Being new is hard. Often for new faculty, it means adjusting to a new state, new team, new patients, and a new organizational culture. We asked hospitalists Ryan Murphy and Valerie Vaughn and surgeon Ellen Morrow for tips that only come from a little time under the belt.
What can we do right now to make our work environment better? Chief Wellness Officer and family medicine physician Amy Locke shares a simple team-based model for identifying opportunities, sorting what’s feasible and impactful, and empowering the frontline to lead change.
Our work has high stakes, and it’s natural we feel a deep sense of responsibility. Ally Tanner teaches us that trust helps lighten the load.
Leadership is not a destination, but a journey where you’re constantly evolving and entering new stages. Dayle Benson, chief of staff of clinical affairs and executive director of the University of Utah Medical Group, shares how to practice and embrace generativity to nurture the skills of those around you and become a better leader.
Fail fast and often has been Silicon Valley’s motto for years. For medicine, where failure can result in patient harm, failure has negative connotations. Peter Weir, Utah’s executive medical director of population health and a family medicine physician, discusses different types of failures, and how we become better people and better clinicians by talking about our mistakes.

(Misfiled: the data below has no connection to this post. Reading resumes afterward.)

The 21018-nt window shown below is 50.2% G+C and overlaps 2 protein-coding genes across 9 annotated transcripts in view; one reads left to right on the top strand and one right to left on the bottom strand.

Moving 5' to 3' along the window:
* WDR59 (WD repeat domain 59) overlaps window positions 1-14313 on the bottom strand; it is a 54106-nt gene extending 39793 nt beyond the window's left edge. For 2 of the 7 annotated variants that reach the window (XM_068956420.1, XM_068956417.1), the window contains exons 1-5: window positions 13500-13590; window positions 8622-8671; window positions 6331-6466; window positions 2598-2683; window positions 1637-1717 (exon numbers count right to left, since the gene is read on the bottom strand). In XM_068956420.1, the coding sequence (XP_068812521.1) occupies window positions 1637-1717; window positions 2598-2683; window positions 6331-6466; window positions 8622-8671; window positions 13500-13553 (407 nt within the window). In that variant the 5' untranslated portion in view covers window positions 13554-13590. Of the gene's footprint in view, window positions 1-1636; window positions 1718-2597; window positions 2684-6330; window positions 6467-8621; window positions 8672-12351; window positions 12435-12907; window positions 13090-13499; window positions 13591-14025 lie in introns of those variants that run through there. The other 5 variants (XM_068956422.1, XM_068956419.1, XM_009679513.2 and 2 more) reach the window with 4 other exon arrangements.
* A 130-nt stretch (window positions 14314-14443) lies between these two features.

What can 15 years of team-building leadership teach you? A lot. Expressive therapies manager, Holly Badger supervised the Huntsman Mental Health Institute's (formally known as the University Neuropsychiatric Institute) ROPES Course before becoming a manager of UNI's Expressive Therapy program. Here, Holly gives Accelerate a crash course in building community while strengthening a team.
Learners, patients, and teachers are more confident and inspired when we take time to create positive learning environments. Pediatric endocrinologist Kathleen Timme gives practical advice for integrating key aspects of a positive learning environment into your daily interactions.
How can we put compassion for ourselves and others at the center of what we do? Second year medical student Tanner Nelson interviews Medical Director and Physician Assistant Wendy Macey discuss how to build compassion in your practice.
Listening to—and learning from—employees makes for a more humble and thoughtful leader. Chris Shirley, support services director, shares how he turned some stinging feedback into an opportunity to create community and inclusion.
Expert communicators Emily Izzo and Bridgette Maitre share how to ask open-ended questions to encourage conversation and promote meaningful connection.
Incremental improvements, like introducing team members to a patient, can have a big impact on a patient’s experience. Neurologist Pete Hannon shares how his team has improved communication to earn trust and confidence.
Learning to listen is not only a leadership skill—it’s a life skill. Leadership training specialist Jess Burgett shares three practical tips for harnessing the power of listening with intent.